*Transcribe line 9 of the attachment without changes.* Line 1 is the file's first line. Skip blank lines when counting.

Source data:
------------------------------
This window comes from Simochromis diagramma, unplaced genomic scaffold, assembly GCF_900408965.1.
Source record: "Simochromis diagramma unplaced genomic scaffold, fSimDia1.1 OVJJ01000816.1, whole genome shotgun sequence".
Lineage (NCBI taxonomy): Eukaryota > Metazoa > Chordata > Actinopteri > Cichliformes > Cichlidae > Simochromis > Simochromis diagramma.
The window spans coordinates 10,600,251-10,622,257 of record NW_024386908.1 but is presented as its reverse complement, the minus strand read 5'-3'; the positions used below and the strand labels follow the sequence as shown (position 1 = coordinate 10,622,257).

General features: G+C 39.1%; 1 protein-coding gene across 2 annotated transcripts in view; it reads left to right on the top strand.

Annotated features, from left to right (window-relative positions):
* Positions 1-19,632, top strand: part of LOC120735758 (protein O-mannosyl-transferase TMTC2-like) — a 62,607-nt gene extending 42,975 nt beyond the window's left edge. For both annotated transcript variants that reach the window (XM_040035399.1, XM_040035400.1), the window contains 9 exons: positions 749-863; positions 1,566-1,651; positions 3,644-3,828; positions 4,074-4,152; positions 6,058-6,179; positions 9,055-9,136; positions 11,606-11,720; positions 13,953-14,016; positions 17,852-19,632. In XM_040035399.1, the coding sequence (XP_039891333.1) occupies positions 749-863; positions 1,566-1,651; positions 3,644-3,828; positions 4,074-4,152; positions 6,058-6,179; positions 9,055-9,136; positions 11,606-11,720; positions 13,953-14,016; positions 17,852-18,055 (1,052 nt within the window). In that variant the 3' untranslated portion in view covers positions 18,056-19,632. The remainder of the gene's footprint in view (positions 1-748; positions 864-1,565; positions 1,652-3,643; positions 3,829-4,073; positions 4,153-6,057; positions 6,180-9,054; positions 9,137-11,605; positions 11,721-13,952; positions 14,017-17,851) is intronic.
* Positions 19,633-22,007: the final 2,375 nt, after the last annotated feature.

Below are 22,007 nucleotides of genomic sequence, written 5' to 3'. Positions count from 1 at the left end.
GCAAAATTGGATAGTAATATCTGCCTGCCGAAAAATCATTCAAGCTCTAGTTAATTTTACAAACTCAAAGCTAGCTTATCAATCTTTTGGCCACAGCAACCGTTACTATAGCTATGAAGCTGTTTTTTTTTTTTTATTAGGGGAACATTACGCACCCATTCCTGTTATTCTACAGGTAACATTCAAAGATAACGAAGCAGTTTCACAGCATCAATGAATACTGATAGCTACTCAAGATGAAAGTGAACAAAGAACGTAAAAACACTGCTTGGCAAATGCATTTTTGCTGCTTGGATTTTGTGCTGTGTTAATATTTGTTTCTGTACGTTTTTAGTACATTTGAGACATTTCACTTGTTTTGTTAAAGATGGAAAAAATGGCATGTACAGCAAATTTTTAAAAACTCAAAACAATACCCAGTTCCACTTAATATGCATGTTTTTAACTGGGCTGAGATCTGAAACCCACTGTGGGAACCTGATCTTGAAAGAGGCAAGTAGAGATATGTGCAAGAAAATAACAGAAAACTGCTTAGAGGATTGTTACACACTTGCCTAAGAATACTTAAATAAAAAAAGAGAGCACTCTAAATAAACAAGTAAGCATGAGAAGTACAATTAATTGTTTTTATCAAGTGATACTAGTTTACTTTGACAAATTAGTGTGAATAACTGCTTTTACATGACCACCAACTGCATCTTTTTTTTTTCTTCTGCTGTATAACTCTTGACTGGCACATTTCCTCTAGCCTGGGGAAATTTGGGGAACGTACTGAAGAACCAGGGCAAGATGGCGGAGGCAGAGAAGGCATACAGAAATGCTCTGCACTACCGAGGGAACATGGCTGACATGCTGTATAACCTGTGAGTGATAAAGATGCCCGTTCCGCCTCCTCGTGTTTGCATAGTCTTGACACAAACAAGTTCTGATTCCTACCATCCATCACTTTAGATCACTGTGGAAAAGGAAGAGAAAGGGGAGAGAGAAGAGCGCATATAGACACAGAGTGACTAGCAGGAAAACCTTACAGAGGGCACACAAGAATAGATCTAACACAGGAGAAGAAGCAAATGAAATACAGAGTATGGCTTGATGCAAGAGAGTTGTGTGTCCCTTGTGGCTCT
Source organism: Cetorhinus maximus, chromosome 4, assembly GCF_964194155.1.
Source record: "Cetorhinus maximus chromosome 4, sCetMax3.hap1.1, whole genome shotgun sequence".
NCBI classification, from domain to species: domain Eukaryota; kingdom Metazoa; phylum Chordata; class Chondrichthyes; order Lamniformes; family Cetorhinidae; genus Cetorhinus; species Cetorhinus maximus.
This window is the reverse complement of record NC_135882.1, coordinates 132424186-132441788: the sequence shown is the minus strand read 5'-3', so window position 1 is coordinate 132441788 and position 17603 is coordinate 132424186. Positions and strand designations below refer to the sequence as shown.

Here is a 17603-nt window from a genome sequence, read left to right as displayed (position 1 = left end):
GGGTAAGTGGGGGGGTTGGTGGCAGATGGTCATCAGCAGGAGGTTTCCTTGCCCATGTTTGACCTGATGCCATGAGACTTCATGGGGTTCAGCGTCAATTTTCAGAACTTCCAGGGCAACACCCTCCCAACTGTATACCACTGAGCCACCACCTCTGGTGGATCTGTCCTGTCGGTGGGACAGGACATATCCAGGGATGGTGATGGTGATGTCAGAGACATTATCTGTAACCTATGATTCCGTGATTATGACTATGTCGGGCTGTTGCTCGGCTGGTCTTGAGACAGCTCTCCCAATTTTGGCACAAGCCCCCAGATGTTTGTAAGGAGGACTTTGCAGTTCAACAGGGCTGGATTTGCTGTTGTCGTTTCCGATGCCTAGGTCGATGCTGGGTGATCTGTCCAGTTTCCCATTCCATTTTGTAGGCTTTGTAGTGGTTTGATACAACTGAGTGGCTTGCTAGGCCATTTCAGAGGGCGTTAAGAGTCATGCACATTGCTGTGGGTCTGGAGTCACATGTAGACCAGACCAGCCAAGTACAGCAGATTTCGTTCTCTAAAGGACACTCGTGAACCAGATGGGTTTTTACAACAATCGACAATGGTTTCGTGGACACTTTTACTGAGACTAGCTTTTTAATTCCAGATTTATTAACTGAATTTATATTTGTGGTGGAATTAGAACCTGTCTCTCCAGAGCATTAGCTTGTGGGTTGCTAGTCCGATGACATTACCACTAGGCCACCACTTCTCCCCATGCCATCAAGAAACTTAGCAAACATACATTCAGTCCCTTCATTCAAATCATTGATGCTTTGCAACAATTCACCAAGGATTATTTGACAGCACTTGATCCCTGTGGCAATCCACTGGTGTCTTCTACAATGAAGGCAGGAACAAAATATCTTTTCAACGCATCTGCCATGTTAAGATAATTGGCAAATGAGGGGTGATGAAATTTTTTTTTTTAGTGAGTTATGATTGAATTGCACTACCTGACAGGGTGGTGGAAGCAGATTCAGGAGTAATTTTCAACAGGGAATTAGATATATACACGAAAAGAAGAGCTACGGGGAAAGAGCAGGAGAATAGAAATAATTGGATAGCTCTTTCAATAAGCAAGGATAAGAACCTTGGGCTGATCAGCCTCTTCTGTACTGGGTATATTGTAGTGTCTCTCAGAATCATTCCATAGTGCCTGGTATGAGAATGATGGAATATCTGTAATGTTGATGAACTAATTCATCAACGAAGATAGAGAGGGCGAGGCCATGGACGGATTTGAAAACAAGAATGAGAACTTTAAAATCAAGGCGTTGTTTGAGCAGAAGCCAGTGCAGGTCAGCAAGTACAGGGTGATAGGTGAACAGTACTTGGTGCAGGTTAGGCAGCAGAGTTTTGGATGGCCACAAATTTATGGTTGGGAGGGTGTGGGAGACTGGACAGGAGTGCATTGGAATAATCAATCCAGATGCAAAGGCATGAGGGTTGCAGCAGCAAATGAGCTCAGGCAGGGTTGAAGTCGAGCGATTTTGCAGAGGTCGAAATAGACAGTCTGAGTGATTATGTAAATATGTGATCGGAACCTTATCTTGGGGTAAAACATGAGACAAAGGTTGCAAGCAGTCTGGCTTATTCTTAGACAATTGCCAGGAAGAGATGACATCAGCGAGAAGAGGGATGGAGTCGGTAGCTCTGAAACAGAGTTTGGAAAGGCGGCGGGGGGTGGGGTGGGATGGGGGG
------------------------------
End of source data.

Below are 22,007 nucleotides of genomic sequence, written 5' to 3'. Positions count from 1 at the left end.